Under Indiana law, a birth parent has no obligation to proceed with an adoption before the birth of the child and prior to signing a consent. However, once consenting, the birth parent makes a commitment that this is their plan for the child's future, a commitment upon which the adoptive parents can rely in assuming custody of the child.
Another aspect of the fairness issue is that Indiana la does not discriminate between agency and independent placements. The law relating to agency placements is exactly the same as the law relating to private or independent placements. Agency adoptions and private/independent adoptions each present their own advantages and disadvantages to birth and adoptive parents. By not encumbering either type of adoption with differing restrictions, birth and adoptive parents are free to choose which type of adoption best suits their needs.
One other example of fairness is that adoption records are confidential and may only be opened with the consent of all three parties to the adoption triangle. All three parties have equal rights. If all want to have their identities disclosed, the Indiana State Board of Health may release identifying information. However, if one of the parties to the adoption triangle does not want their name, address, and telephone number disclosed, their anonymity will be preserved.
Some would argue that adoption records should be opened in Indiana unless action is taken to block the disclosure. This approach, although seemingly accomplishing the same end, would not be fair to those parties who are unaware of the change in the law. When the birth and adoptive parents entered into the adoption, each believed that their identity would not be disclosed. To change the rules, for some people thirty, forty or fifty years, after the fact, may not permit those people to protect their anonymity. Changing the law retroactively without being able to assure that every person involved in an adoption is given the right to block disclosure of identifying information is inherently unfair to those people who choose not to be contacted.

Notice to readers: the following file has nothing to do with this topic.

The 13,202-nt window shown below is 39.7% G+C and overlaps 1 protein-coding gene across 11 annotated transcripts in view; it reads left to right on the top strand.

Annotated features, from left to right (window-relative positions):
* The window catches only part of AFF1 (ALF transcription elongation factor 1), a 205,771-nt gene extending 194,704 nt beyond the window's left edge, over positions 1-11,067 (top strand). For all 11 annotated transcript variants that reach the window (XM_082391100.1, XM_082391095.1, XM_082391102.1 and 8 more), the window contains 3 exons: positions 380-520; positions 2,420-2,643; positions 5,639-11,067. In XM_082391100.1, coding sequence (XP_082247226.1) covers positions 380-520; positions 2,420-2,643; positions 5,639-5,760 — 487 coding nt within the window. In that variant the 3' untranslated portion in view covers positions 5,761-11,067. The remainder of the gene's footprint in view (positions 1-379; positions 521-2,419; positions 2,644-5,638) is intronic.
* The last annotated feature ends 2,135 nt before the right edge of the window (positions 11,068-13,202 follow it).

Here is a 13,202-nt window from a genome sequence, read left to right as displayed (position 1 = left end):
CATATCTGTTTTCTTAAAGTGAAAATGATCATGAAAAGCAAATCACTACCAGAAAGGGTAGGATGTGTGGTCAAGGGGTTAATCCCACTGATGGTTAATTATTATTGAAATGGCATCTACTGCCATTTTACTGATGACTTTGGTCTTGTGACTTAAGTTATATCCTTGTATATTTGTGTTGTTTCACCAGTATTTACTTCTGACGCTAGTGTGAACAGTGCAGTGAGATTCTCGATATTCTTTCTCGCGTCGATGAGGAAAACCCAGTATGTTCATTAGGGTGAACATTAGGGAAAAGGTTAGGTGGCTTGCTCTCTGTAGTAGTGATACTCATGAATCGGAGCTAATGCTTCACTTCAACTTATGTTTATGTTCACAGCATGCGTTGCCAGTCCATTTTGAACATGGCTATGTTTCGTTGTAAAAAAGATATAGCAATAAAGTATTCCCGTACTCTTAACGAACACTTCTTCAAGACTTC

The only problem with the existing law is that it is not well enough publicized. If the proponents of opening records would instead direct their energies toward publicizing the existing law, adoption records would be opened for those people who wanted them opened.
One of the few areas of the Indiana Adoption Law which could use improvement is with respect to birth father challenges. Under Indiana Law, a man who has shown no interest in the child nor provided any assistance to the birth mother during the pregnancy, can disrupt the adoption up to 30 days after receiving notice. The problem is that notice cannot be given until after the baby is born. Because the child will already be in the home of the adoptive parents, the father has the potential for causing the disruption of the adoption at the "eleventh hour".
This circumstance could be easily resolved by allowing that notice of the intended adoption be given to the alleged father before the birth of the child. Upon receipt of the notice, if the man really has interest in establishing a relationship with the child, he would then have an opportunity to file a paternity case, even before the baby is born. By filing a paternity case, the man would be asking the court to impose upon him the same obligations toward the child as he would have if he were the birth mother's husband. If he is not willing to assume those responsibilities, then he should not be able to later interfere with the adoption.
This change would not only protect the adoptive parents from a challenge in their right to retain custody of the child, but would also provide to a birth mother a tangible way to judge the support which she might expect to receive from the birth father if she chooses to parent the child at his insistence.
Note: Our authors are dedicated to honest, engaged, informed, intelligent, and open conversation about adoption. The opinions expressed here may not reflect the views of Adoption.com.